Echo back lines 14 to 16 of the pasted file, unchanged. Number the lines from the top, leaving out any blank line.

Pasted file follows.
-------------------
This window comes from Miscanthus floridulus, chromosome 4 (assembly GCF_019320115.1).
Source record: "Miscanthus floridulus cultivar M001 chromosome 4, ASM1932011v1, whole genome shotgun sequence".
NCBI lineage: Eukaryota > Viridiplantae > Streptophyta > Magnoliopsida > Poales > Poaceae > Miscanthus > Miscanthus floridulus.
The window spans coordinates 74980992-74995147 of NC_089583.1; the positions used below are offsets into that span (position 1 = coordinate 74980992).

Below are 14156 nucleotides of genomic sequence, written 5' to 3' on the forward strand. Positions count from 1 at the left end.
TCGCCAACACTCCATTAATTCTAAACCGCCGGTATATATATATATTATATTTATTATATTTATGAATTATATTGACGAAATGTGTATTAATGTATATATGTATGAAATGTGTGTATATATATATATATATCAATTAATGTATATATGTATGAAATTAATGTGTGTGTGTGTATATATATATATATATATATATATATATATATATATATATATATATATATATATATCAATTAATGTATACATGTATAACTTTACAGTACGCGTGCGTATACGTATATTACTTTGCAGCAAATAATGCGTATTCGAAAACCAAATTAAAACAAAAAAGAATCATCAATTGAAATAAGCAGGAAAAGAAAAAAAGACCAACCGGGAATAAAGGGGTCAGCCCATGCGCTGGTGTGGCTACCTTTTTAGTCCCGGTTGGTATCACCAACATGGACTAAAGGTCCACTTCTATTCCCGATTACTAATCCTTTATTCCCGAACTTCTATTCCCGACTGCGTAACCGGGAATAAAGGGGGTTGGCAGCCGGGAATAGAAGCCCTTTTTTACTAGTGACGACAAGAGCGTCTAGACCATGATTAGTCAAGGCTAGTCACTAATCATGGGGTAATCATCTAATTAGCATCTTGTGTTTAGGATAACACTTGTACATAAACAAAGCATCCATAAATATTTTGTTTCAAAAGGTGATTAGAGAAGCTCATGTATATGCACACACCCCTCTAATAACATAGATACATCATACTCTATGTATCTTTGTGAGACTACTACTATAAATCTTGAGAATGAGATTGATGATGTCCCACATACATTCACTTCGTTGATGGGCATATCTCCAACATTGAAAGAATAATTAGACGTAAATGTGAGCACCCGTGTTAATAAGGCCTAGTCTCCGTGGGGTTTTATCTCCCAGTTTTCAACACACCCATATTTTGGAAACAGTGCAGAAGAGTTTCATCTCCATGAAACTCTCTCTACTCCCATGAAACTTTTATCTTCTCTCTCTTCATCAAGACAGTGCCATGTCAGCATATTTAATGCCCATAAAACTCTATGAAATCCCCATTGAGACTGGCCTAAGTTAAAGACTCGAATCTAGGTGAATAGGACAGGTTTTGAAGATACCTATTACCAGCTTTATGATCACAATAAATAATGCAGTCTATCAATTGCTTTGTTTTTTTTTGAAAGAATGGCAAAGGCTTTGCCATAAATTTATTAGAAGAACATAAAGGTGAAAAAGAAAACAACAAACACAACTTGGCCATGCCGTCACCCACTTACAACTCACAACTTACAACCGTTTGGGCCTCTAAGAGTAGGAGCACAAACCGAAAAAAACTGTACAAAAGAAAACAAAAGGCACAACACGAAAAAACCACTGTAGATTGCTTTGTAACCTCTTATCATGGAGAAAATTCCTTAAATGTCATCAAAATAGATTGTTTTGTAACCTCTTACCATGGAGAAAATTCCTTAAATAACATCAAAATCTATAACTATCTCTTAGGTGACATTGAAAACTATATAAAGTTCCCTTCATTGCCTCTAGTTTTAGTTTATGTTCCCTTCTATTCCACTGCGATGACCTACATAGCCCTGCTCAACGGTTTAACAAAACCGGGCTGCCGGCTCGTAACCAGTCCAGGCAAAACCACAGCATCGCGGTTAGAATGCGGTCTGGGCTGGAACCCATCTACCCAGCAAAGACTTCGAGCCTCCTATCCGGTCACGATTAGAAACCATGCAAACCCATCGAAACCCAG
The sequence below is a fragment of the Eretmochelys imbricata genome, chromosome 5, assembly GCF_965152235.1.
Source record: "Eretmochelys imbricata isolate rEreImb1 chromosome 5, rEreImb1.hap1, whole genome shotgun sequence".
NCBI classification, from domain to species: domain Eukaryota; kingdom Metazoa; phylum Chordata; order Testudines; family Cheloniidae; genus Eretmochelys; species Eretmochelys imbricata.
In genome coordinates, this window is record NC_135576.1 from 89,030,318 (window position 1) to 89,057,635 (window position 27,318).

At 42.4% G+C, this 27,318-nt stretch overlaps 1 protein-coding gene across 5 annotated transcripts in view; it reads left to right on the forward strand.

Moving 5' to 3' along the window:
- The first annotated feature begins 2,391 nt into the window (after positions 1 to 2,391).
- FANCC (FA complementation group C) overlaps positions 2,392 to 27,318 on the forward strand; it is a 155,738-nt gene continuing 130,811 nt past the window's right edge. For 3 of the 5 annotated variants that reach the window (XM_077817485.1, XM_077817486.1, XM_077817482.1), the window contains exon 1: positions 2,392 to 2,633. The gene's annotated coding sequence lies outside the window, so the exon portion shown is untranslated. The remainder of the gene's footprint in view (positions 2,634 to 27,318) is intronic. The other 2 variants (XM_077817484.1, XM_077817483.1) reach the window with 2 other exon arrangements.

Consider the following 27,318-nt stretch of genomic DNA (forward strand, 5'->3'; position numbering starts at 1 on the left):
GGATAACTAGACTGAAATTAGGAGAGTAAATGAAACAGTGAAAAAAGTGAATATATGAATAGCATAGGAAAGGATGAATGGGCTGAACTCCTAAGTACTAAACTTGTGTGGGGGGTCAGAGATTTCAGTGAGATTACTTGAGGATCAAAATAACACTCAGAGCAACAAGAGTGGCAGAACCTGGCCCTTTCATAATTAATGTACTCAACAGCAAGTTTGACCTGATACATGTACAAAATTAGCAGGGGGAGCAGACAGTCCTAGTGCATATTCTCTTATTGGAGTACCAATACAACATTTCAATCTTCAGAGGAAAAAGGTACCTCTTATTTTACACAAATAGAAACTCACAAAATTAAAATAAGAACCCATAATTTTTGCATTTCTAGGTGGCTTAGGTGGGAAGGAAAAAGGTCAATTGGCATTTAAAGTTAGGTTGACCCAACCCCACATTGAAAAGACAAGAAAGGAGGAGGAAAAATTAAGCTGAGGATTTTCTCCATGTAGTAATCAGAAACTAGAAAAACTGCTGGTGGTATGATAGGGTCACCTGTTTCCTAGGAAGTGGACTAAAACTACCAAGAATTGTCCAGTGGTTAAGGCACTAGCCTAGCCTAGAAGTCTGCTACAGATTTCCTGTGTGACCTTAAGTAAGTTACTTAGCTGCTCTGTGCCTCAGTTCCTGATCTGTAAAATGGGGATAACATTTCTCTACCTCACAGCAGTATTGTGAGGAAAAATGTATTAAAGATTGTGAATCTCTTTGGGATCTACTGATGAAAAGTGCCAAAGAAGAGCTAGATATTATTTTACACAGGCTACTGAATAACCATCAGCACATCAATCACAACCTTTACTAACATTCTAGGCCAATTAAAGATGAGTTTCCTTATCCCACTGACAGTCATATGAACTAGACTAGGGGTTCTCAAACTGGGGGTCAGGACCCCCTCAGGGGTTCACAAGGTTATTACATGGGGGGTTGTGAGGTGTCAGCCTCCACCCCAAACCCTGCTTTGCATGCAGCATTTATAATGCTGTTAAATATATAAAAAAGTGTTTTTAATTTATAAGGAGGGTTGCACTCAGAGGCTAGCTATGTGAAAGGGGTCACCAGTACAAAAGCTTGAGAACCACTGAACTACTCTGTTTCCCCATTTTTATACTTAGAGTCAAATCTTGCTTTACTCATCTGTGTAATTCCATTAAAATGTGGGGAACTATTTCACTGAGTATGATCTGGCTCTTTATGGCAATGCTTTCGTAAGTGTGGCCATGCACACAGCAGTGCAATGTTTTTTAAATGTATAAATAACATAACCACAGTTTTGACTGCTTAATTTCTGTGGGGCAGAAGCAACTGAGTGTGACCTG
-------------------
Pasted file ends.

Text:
- FANCC (FA complementation group C) overlaps positions 2,392 to 27,318 on the forward strand; it is a 155,738-nt gene continuing 130,811 nt past the window's right edge. For 3 of the 5 annotated variants that reach the window (XM_077817485.1, XM_077817486.1, XM_077817482.1), the window contains exon 1: positions 2,392 to 2,633. The gene's annotated coding sequence lies outside the window, so the exon portion shown is untranslated. The remainder of the gene's footprint in view (positions 2,634 to 27,318) is intronic. The other 2 variants (XM_077817484.1, XM_077817483.1) reach the window with 2 other exon arrangements.

Consider the following 27,318-nt stretch of genomic DNA (forward strand, 5'->3'; position numbering starts at 1 on the left):
GGATAACTAGACTGAAATTAGGAGAGTAAATGAAACAGTGAAAAAAGTGAATATATGAATAGCATAGGAAAGGATGAATGGGCTGAACTCCTAAGTACTAAACTTGTGTGGGGGGTCAGAGATTTCAGTGAGATTACTTGAGGATCAAAATAACACTCAGAGCAACAAGAGTGGCAGAACCTGGCCCTTTCATAATTAATGTACTCAACAGCAAGTTTGACCTGATACATGTACAAAATTAGCAGGGGGAGCAGACAGTCCTAGTGCATATTCTCTTATTGGAGTACCAATACAACATTTCAATCTTCAGAGGAAAAAGGTACCTCTTATTTTACACAAATAGAAACTCACAAAATTAAAATAAGAACCCATAATTTTTGCATTTCTAGGTGGCTTAGGTGGGAAGGAAAAAGGTCAATTGGCATTTAAAGTTAGGTTGACCCAACCCCACATTGAAAAGACAAGAAAGGAGGAGGAAAAATTAAGCTGAGGATTTTCTCCATGTAGTAATCAGAAACTAGAAAAACTGCTGGTGGTATGATAGGGTCACCTGTTTCCTAGGAAGTGGACTAAAACTACCAAGAATTGTCCAGTGGTTAAGGCACTAGCCTAGCCTAGAAGTCTGCTACAGATTTCCTGTGTGACCTTAAGTAAGTTACTTAGCTGCTCTGTGCCTCAGTTCCTGATCTGTAAAATGGGGATAACATTTCTCTACCTCACAGCAGTATTGTGAGGAAAAATGTATTAAAGATTGTGAATCTCTTTGGGATCTACTGATGAAAAGTGCCAAAGAAGAGCTAGATATTATTTTACACAGGCTACTGAATAACCATCAGCACATCAATCACAACCTTTACTAACATTCTAGGCCAATTAAAGATGAGTTTCCTTATCCCACTGACAGTCATATGAACTAGACTAGGGGTTCTCAAACTGGGGGTCAGGACCCCCTCAGGGGTTCACAAGGTTATTACATGGGGGGTTGTGAGGTGTCAGCCTCCACCCCAAACCCTGCTTTGCATGCAGCATTTATAATGCTGTTAAATATATAAAAAAGTGTTTTTAATTTATAAGGAGGGTTGCACTCAGAGGCTAGCTATGTGAAAGGGGTCACCAGTACAAAAGCTTGAGAACCACTGAACTACTCTGTTTCCCCATTTTTATACTTAGAGTCAAATCTTGCTTTACTCATCTGTGTAATTCCATTAAAATGTGGGGAACTATTTCACTGAGTATGATCTGGCTCTTTATGGCAATGCTTTCGTAAGTGTGGCCATGCACACAGCAGTGCAATGTTTTTTAAATGTATAAATAACATAACCACAGTTTTGACTGCTTAATTTCTGTGGGGCAGAAGCAACTGAGTGTGACCTG